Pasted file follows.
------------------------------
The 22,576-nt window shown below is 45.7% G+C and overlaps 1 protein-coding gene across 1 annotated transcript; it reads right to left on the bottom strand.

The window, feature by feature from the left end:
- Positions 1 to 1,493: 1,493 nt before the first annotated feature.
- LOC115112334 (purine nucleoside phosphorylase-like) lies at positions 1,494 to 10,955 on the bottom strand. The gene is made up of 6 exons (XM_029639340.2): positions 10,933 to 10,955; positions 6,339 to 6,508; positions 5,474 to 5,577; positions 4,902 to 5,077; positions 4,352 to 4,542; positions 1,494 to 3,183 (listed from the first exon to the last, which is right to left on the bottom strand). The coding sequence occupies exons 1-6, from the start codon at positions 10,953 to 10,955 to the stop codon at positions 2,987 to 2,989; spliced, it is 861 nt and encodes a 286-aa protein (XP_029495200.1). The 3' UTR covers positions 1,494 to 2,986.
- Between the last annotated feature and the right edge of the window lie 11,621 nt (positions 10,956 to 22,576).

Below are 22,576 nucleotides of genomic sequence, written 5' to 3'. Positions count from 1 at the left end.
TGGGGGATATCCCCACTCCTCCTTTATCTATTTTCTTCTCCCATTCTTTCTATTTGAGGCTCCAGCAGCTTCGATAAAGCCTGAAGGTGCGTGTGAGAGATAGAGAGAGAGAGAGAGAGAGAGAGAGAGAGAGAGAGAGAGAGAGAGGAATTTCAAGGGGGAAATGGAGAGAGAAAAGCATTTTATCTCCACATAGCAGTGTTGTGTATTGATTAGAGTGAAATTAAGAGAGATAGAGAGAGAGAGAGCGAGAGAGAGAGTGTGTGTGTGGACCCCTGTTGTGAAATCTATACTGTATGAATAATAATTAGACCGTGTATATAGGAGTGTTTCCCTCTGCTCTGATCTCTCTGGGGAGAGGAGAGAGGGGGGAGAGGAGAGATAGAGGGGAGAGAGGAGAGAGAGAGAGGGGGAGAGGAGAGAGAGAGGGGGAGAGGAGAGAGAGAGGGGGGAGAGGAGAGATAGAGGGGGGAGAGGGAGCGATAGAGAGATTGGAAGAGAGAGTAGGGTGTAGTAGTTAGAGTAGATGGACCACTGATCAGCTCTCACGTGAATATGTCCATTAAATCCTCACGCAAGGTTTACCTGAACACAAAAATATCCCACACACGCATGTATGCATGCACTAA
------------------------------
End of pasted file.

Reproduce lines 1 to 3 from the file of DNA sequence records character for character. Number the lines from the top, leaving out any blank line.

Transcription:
The 22,576-nt window shown below is 45.7% G+C and overlaps 1 protein-coding gene across 1 annotated transcript; it reads right to left on the bottom strand.

The window, feature by feature from the left end:
- Positions 1 to 1,493: 1,493 nt before the first annotated feature.